Embryo-Fetal Toxicity

  • Exposure to trastuzumab products during pregnancy can result in oligohydramnios and oligohydramnios sequence manifesting as pulmonary hypoplasia, skeletal abnormalities, and neonatal death. Advise patients of these risks and the need for effective contraception

Cardiomyopathy

  • Administration of trastuzumab products can result in sub-clinical and clinical cardiac failure. The incidence and severity was highest in patients receiving trastuzumab with anthracycline-containing chemotherapy regimens. In a pivotal adjuvant breast cancer trial, one patient who developed CHF died of cardiomyopathy
  • Trastuzumab products can cause left ventricular cardiac dysfunction, arrhythmias, hypertension, disabling cardiac failure, cardiomyopathy, and cardiac death
  • Trastuzumab products can also cause asymptomatic decline in LVEF
  • Discontinue TRAZIMERA treatment in patients receiving adjuvant breast cancer therapy and withhold TRAZIMERA in patients with metastatic disease for clinically significant decrease in left ventricular function

Cardiac Monitoring

  • Evaluate cardiac function prior to and during treatment. For adjuvant breast cancer therapy, also evaluate cardiac function after completion of TRAZIMERA
  • Conduct thorough cardiac assessment, including history, physical examination, and determination of LVEF by echocardiogram or MUGA scan
  • Monitor frequently for decreased left ventricular function during and after TRAZIMERA treatment
  • Monitor more frequently if TRAZIMERA is withheld for significant left ventricular cardiac dysfunction

Infusion Reactions

  • Administration of trastuzumab products can result in serious and fatal infusion reactions
  • Symptoms usually occur during or within 24 hours of administration of trastuzumab products
  • Interrupt TRAZIMERA infusion for dyspnea or clinically significant hypotension
  • Monitor patients until symptoms completely resolve
  • Discontinue TRAZIMERA for infusion reactions manifesting as anaphylaxis, angioedema, interstitial pneumonitis, or acute respiratory distress syndrome. Strongly consider permanent discontinuation in all patients with severe infusion reactions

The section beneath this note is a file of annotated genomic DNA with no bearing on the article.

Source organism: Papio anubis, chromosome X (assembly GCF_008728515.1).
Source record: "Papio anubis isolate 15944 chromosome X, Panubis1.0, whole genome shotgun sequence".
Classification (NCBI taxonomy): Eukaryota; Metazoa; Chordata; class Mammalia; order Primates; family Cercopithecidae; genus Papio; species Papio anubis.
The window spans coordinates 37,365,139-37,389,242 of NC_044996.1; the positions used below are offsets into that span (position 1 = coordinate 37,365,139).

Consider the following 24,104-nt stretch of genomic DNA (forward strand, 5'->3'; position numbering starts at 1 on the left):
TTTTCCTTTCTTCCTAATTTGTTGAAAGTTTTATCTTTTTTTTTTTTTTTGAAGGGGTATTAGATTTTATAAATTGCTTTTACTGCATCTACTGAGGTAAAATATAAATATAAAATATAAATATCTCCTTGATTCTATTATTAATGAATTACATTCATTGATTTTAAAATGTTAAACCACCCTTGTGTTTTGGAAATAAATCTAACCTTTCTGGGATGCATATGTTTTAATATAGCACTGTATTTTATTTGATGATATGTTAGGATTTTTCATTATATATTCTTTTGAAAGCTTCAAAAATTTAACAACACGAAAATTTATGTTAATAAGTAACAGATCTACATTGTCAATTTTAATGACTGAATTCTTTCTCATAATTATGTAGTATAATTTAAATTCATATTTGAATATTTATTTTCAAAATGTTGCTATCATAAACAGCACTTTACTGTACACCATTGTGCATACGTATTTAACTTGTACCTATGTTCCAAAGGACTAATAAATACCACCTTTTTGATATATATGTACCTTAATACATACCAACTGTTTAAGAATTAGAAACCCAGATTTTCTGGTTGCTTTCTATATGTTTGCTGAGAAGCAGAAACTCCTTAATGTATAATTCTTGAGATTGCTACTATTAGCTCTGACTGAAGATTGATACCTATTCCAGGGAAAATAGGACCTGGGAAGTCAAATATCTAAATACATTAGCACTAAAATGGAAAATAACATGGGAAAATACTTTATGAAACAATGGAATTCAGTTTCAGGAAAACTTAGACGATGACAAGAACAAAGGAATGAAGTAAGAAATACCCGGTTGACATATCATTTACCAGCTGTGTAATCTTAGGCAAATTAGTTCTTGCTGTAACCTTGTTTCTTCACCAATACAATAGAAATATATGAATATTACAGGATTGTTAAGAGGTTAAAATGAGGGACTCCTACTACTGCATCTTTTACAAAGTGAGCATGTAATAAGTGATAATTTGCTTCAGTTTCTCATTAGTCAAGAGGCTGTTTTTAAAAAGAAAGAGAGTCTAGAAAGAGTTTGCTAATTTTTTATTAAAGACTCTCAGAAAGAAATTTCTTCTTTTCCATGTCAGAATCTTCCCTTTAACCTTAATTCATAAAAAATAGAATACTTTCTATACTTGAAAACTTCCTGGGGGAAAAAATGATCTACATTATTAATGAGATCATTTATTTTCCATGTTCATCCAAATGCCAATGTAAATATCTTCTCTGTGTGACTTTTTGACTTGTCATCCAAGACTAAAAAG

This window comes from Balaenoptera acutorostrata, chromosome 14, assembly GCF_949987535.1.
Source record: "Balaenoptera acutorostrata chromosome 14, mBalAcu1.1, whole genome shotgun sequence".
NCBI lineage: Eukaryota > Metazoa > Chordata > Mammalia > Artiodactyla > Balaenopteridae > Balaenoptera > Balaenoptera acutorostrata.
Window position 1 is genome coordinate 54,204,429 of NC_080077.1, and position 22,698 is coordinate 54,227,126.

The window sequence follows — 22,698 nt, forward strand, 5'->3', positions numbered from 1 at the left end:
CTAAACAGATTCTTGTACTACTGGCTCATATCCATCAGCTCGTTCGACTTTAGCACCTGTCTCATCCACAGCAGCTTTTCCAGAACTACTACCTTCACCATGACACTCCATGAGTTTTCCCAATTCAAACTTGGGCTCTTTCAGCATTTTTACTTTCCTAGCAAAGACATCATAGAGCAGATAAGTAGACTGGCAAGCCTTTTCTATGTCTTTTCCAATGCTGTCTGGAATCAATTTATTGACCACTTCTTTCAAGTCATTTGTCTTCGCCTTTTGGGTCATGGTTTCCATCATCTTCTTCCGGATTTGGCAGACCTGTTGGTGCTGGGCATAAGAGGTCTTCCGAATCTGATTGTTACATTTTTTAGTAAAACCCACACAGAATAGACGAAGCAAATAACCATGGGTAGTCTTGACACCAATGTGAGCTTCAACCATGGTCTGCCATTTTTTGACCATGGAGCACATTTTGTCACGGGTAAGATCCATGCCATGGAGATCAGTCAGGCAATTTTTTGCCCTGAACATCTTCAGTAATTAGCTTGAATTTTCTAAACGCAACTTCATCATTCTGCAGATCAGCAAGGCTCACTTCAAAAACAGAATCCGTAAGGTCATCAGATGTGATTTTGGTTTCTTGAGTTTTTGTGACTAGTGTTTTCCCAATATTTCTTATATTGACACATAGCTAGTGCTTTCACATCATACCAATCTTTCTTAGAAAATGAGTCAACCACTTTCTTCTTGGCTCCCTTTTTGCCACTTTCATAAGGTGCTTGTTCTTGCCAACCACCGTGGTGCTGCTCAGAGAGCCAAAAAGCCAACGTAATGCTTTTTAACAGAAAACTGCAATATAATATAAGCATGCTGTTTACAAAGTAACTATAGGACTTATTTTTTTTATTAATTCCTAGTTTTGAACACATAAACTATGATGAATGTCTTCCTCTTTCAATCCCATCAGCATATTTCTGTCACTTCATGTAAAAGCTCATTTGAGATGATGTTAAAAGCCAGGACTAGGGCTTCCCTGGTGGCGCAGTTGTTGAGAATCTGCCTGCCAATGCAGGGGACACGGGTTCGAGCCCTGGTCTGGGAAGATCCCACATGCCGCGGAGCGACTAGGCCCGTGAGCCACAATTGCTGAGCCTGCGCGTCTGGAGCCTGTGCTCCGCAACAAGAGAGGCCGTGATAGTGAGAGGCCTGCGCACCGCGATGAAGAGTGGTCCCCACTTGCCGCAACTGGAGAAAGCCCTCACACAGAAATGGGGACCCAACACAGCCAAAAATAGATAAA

• Infusion reactions consist of a symptom complex characterized by fever and chills, and on occasion include nausea, vomiting, pain (in some cases at tumor sites), headache, dizziness, dyspnea, hypotension, rash, and asthenia

Embryo-Fetal Toxicity

  • Exposure to trastuzumab products during pregnancy can result in oligohydramnios and oligohydramnios sequence manifesting as pulmonary hypoplasia, skeletal abnormalities, and neonatal death. Advise patients of these risks and the need for effective contraception
  • Verify the pregnancy status of females of reproductive potential prior to the initiation of TRAZIMERA
  • Advise pregnant women and females of reproductive potential that exposure to TRAZIMERA during pregnancy or within 7 months prior to conception can result in fetal harm
  • Advise females of reproductive potential to use effective contraception during treatment and for at least 7 months following the last dose of TRAZIMERA
  • Consider the developmental and health benefits of breastfeeding along with the mother’s clinical need for TRAZIMERA treatment and any potential adverse effects on the breastfed child from TRAZIMERA or from the underlying maternal condition

Pulmonary Toxicity

  • Administration of trastuzumab products can result in serious and fatal pulmonary toxicity, which includes dyspnea, interstitial pneumonitis, pulmonary infiltrates, pleural effusions, noncardiogenic pulmonary edema, pulmonary insufficiency and hypoxia, acute respiratory distress syndrome, and pulmonary fibrosis. Such events can occur as sequelae of infusion reactions
  • Patients with symptomatic intrinsic lung disease or with extensive tumor involvement of the lungs, resulting in dyspnea at rest, appear to have more severe toxicity
  • Discontinue TRAZIMERA in patients experiencing pulmonary toxicity

Exacerbation of Chemotherapy-Induced Neutropenia